WASHINGTON, Dec. 16 (JTA) — After two days of initial talks, Israel and Syria have agreed to meet again early next year in the United States to continue negotiations aimed at ending their more than 50-year-old state of war.
In a brief statement outside the White House, President Clinton, who was flanked by Israeli Prime Minister Ehud Barak and Syrian Foreign Minister Farouk al-Sharaa, said the two leaders would return to Washington to resume the talks on Jan. 3 on an “intensive basis.”
There were unconfirmed reports that the talks would be held in a secluded retreat in the Virginia countryside.
“Over the past 48 hours, Israel and Syria have taken critical steps in the journey toward peace,” Clinton said. “That journey will be a difficult one. But with courage and perseverance on both sides, the result will be deeply rewarding to the people of Israel and to the people of Syria.”
The president said Barak and Sharaa “agreed to make every effort to reach peace between Israel and Syria as part of a just, lasting and comprehensive Middle East peace, based on United Nations resolutions 242 and 338 ” and the terms of the 1991 Madrid peace conference.
Syria sees the resolutions as calling for Israel to withdraw from the Golan Heights to the borders of June 4, 1967, which marks the line that separated the Israeli and Syria armies in the Jordan Valley before the Six-Day War began.
While Israel has long maintained that it would not return to that line, saying it would allow Syria to sit on the Sea of Galilee, Israeli officials during past negotiations with Syria have discussed withdrawing to the 1923 international boundary that separated Syria and Palestine, which sits just east of the 1967 line.
In addition to the extent of an Israeli withdrawal from the Golan Heights, the two sides also will discuss the nature of security arrangements, the normalization of relations and water resources.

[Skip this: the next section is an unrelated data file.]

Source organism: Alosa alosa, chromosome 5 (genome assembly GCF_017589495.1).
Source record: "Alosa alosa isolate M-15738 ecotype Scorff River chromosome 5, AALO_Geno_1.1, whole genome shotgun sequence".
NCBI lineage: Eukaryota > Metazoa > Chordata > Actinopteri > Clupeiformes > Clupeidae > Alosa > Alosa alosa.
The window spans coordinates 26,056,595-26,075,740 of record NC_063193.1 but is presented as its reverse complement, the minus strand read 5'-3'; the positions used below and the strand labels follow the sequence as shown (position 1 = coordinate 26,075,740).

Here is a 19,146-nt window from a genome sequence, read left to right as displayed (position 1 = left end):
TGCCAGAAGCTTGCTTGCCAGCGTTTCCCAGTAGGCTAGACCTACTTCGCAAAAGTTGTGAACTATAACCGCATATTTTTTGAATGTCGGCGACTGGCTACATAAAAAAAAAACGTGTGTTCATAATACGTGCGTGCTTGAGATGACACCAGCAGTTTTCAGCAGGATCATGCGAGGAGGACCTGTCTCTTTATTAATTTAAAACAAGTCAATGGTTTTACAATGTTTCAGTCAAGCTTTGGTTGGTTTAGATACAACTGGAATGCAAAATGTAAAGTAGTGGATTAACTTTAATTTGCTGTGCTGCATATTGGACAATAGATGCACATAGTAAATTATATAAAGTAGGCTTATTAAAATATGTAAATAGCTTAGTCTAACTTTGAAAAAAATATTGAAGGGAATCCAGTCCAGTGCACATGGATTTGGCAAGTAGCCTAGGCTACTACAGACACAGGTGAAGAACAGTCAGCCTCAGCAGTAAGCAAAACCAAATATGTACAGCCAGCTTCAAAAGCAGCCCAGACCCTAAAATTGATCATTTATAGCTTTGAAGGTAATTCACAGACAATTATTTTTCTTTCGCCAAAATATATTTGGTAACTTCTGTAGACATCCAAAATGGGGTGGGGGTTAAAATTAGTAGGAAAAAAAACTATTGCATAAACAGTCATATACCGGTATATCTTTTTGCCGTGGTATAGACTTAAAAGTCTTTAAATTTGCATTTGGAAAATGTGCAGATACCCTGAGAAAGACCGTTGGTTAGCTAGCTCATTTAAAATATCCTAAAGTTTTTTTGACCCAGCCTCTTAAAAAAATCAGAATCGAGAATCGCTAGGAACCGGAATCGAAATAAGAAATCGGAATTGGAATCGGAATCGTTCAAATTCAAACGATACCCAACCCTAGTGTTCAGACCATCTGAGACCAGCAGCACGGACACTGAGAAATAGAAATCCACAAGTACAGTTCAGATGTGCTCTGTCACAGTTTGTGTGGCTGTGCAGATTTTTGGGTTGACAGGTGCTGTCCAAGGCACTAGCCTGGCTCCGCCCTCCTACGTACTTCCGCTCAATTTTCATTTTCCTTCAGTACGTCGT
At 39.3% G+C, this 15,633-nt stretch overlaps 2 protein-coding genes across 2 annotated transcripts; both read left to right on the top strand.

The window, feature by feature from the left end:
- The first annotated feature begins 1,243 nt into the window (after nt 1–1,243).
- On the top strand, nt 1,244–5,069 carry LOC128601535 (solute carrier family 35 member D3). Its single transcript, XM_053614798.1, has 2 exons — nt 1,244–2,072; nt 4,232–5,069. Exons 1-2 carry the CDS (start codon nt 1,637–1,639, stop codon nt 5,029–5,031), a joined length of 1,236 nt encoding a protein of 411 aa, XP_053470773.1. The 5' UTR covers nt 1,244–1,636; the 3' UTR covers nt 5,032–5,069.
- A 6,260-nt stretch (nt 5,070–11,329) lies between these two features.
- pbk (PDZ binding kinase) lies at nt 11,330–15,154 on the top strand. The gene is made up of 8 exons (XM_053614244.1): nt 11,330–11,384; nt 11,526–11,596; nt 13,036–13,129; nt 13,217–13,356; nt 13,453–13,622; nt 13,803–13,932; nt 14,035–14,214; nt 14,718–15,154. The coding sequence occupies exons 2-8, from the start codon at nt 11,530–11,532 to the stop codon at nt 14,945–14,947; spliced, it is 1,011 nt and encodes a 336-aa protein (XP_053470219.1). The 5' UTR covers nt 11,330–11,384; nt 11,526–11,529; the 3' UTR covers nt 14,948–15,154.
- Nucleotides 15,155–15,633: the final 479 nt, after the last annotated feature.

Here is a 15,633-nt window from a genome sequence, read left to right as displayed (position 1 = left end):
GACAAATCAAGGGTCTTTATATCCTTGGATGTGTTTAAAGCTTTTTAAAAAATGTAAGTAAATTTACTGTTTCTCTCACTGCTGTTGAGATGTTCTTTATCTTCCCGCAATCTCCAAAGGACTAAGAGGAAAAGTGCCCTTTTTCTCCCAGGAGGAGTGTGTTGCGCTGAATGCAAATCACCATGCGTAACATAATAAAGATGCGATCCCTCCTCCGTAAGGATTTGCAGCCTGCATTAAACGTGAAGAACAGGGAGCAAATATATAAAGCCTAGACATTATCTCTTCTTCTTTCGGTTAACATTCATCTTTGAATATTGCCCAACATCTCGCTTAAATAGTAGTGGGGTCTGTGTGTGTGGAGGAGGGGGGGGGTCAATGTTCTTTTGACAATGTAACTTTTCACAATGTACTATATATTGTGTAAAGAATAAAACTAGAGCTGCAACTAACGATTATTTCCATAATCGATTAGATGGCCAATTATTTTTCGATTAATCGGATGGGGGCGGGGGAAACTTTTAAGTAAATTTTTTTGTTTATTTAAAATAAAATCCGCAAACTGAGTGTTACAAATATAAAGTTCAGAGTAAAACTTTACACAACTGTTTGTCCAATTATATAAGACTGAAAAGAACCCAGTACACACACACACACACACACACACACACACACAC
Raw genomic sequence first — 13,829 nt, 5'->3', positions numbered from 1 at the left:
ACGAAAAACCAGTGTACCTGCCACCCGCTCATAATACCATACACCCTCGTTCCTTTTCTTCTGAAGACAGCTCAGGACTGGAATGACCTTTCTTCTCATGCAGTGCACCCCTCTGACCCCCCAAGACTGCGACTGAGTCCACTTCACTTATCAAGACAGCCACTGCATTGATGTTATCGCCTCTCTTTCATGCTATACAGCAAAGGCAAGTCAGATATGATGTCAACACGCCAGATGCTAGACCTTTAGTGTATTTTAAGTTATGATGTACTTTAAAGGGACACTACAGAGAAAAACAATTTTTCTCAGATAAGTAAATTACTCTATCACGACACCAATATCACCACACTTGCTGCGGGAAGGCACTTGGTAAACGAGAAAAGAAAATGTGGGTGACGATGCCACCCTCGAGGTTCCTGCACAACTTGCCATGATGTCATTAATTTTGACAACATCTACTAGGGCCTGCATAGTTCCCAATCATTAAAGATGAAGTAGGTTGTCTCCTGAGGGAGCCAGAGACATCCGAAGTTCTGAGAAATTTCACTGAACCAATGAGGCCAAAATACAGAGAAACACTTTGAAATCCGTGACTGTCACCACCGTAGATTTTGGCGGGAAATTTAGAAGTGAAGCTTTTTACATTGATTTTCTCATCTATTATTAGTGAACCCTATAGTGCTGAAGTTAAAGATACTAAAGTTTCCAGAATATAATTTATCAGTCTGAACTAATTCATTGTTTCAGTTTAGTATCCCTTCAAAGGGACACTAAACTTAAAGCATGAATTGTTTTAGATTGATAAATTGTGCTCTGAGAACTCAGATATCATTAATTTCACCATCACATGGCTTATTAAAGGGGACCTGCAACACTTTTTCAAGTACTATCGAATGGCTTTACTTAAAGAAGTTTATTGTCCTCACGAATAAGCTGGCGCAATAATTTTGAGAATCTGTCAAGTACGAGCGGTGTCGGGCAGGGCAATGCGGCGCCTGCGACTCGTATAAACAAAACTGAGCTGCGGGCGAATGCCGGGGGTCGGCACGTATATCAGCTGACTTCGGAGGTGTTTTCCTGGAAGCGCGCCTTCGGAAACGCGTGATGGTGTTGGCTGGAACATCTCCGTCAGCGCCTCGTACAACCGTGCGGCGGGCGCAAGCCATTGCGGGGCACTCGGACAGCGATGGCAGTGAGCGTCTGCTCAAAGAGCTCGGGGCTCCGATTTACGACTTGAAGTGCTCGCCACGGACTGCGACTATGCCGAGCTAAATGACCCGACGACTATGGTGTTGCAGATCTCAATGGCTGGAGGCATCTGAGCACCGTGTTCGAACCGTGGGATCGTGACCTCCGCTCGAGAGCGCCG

Appearing to address the stir caused by Sharaa’s combative speech Wednesday at a Rose Garden ceremony kicking off the talks, Clinton said the two sides “have agreed there should be no looking back, for the sake of our generations and generations yet to come.” He also said they “agreed to take steps to ensure that these negotiations will be conducted in a productive and positive atmosphere.”
Sharaa blamed Israel for the starting the 1967 Six-Day War and said Arab suffering had been ignored over the years.
While Israeli officials were taken aback by some of Sharaa’s speech, Israeli Foreign Minister David Levy separately noted to the media that the atmosphere “thawed” during the meeting Barak and Sharaa held later Wednesday. Sharaa was quoted as making similar comments at the end of talks on Thursday.
Despite a media blackout on the content of the discussions, Levy shed some light on what was happening at the Washington talks.
He said the Israeli representatives at the talks had made clear that no preconditions regarding an Israeli withdrawal from the Golan were agreed upon to enable the resumption of negotiations.
Israeli sources were quoted as saying that both sides agreed to the need to conclude an accord quickly during the course of the coming year.
The sources also said that during the talks, Syrian representatives spoke in a cordial and positive tone.
Levy said the two sides were trying to agree on confidence-building gestures to create an atmosphere conducive to negotiations.
On Thursday, the Israeli daily Ha’aretz reported significant differences in Barak and Sharaa’s positions.
Syria reportedly would like to first address the issue of a withdrawal from the Golan. Israel is seeking to emphasize security arrangements.
Israel was also expected to seek a Syrian commitment to rein in Hezbollah activities in Lebanon during the course of the discussions.
The importance of such a move became clear Thursday in southern Lebanon, the site of recent increased Hezbollah activity against Israeli forces, despite the start of the Israeli-Syrian talks.
During fighting that day, at least 15 Lebanese schoolchildren were wounded by shells fired from the southern Lebanon security zone.
Israel later issued a statement that its ally in the region, the South Lebanon Army, had fired the shells in retaliation for Hezbollah fire that came from a position near the school.